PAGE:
Hide the Comm


Someone asked me (after seeing the panel photo of our nascent Rocket front office) why there are circuit breakers underneath the IFR Nav/Transponder on the right, but not underneath the comm radio on the left. As much as I like panel symmetry, I made this decision because I needed a place to “hide” the number 2 comm radio, with is a remote-only Garmin box—and it is slung underneath the panel-mounted comm 1 radio making that spot unavailable for breakers.

Mounting the radio box in that location will make the wiring much cleaner, and it means I don’t need to find another location (in the narrow tandem Rocket fuselage) for the somewhat awkward-shaped box. With this configuration, all the comm-related wires go to and from the same general area of the panel.

Mounting it required removing the supplied forward and aft mounting brackets and using the tapped screw holes for a couple of small angles I fabricated out of aluminum scraps for the front, and a “U”-shaped bracket for the back. The angles mounted to the front of the comm stack with #6 screws and fiber lock nuts are the angles that get riveted to the back of the instrument panel itself.

If you’re looking for a place to remote-mount a comm without having to run wires under the floor or to the baggage area, this might be a useful solution for you.

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Paul Dye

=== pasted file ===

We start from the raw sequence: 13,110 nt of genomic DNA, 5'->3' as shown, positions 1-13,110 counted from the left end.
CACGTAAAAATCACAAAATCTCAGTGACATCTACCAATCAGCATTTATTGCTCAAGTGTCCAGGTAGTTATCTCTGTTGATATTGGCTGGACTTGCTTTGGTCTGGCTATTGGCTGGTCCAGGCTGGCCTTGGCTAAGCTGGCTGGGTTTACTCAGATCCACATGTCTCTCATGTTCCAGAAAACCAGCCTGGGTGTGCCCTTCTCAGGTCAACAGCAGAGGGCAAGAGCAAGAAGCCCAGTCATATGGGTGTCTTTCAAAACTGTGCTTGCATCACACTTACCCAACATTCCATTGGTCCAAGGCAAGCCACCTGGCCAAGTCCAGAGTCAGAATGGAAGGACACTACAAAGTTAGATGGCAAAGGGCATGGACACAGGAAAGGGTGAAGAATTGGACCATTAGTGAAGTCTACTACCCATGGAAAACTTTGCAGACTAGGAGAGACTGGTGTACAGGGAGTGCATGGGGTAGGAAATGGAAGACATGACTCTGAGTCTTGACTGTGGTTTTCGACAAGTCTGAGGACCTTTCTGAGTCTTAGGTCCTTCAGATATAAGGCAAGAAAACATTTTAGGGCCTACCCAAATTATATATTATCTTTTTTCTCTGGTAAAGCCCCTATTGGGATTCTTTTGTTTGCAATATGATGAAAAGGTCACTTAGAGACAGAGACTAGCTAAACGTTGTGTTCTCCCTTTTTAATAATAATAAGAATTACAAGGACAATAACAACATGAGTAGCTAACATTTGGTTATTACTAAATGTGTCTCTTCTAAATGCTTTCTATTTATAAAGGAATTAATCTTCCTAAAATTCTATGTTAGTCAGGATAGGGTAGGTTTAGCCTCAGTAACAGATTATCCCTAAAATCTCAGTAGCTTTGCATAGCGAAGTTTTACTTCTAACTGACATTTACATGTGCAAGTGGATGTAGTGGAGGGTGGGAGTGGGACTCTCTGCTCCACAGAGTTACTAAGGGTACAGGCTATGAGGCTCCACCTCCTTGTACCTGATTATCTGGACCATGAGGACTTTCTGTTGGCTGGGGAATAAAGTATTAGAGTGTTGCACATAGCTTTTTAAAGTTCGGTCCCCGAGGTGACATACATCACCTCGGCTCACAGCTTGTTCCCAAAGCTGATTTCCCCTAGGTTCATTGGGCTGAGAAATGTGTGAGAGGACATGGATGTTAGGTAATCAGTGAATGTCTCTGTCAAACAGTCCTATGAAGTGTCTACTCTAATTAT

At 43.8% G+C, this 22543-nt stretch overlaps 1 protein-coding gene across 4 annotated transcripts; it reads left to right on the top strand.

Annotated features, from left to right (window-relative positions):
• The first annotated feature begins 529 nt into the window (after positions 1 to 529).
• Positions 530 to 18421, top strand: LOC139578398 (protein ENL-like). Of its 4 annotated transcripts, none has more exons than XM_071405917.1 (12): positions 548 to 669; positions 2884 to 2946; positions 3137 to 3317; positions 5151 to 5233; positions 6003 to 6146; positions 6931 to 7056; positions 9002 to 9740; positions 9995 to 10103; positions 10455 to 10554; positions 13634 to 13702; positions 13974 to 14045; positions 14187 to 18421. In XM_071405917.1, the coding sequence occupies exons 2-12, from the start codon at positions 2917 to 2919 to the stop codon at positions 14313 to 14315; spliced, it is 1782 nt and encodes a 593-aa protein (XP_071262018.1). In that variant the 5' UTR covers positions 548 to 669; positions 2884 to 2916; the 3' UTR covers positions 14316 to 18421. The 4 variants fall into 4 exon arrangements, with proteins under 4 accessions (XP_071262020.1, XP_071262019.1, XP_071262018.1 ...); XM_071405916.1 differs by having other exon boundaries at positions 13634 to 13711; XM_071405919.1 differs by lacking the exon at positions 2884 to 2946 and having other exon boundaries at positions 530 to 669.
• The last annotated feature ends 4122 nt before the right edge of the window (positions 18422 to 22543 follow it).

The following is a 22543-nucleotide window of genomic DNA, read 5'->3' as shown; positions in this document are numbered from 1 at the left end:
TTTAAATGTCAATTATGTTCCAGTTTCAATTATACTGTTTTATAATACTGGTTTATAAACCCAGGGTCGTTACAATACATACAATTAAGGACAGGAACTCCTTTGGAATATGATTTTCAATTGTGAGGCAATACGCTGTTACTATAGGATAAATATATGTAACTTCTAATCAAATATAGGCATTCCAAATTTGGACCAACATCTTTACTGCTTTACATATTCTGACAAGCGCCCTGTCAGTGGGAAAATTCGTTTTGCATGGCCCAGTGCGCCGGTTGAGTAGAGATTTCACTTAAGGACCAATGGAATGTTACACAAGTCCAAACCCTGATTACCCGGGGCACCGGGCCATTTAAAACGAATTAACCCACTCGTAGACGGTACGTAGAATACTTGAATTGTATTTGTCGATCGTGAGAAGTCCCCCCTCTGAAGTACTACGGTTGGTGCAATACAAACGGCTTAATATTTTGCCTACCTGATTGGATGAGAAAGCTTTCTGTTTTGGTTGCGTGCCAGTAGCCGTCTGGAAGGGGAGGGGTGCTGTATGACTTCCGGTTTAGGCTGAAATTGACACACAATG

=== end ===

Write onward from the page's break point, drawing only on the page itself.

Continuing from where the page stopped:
Paul Dye, KITPLANES® Editor at Large, retired as a Lead Flight Director for NASA’s Human Space Flight program, with 40 years of aerospace experience on everything from Cubs to the Space Shuttle. An avid homebuilder, he began flying and working on airplanes as a teen and has experience with a wide range of construction techniques and materials. He flies an RV-8 and SubSonex jet that he built, an RV-3 that he built with his pilot wife, as well as a Dream Tundra and an electric Xenos motorglider they completed. Currently, they are building an F1 Rocket. A commercially licensed pilot, he has logged over 6000 hours in many different types of aircraft and is an A&P, FAA DAR, EAA Tech Counselor and Flight Advisor; he was formerly a member of the Homebuilder’s Council. He consults and collaborates in aerospace operations and flight-testing projects across the country.


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